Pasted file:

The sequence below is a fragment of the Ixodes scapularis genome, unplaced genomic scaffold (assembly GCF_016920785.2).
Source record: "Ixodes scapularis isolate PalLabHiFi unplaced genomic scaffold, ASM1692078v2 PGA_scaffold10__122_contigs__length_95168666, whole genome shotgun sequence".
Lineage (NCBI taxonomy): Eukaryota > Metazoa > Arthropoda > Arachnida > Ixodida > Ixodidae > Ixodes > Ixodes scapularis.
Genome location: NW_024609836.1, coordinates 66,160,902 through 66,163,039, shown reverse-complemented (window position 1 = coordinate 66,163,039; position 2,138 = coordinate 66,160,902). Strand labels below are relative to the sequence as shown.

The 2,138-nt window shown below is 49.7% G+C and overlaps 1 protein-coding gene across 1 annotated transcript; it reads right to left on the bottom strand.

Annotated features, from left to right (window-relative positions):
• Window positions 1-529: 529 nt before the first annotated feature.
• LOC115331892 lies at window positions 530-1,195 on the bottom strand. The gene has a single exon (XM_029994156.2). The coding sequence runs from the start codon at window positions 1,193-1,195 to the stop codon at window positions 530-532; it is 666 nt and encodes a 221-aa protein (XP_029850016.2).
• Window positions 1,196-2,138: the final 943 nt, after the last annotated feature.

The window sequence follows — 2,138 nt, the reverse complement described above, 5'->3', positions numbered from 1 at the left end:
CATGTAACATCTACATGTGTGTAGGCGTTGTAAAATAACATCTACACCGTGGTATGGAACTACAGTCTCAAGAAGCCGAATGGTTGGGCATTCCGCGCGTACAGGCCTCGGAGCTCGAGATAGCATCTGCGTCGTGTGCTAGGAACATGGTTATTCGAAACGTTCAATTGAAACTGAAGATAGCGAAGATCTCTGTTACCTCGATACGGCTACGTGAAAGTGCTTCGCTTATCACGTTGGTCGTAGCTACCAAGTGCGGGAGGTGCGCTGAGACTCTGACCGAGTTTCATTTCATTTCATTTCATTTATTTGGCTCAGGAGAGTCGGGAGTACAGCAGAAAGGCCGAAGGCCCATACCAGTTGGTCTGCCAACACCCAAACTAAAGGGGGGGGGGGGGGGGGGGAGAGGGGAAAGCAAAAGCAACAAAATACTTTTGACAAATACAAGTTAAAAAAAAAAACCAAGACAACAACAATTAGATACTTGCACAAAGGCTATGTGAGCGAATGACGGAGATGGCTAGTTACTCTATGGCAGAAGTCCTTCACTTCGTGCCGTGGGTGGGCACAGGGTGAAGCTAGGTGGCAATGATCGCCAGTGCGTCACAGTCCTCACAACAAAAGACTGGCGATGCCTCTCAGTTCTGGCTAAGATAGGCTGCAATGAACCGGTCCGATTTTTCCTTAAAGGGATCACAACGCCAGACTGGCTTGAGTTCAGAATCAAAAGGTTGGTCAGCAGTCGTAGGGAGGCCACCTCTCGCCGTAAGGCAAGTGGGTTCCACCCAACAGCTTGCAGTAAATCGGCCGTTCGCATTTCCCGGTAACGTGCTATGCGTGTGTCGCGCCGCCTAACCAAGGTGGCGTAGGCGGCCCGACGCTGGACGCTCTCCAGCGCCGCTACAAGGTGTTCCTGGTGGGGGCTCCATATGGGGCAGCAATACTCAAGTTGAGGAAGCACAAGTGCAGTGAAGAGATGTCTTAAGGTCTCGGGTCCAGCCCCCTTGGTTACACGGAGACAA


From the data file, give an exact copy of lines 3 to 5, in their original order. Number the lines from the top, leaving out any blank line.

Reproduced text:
Lineage (NCBI taxonomy): Eukaryota > Metazoa > Arthropoda > Arachnida > Ixodida > Ixodidae > Ixodes > Ixodes scapularis.
Genome location: NW_024609836.1, coordinates 66,160,902 through 66,163,039, shown reverse-complemented (window position 1 = coordinate 66,163,039; position 2,138 = coordinate 66,160,902). Strand labels below are relative to the sequence as shown.

The 2,138-nt window shown below is 49.7% G+C and overlaps 1 protein-coding gene across 1 annotated transcript; it reads right to left on the bottom strand.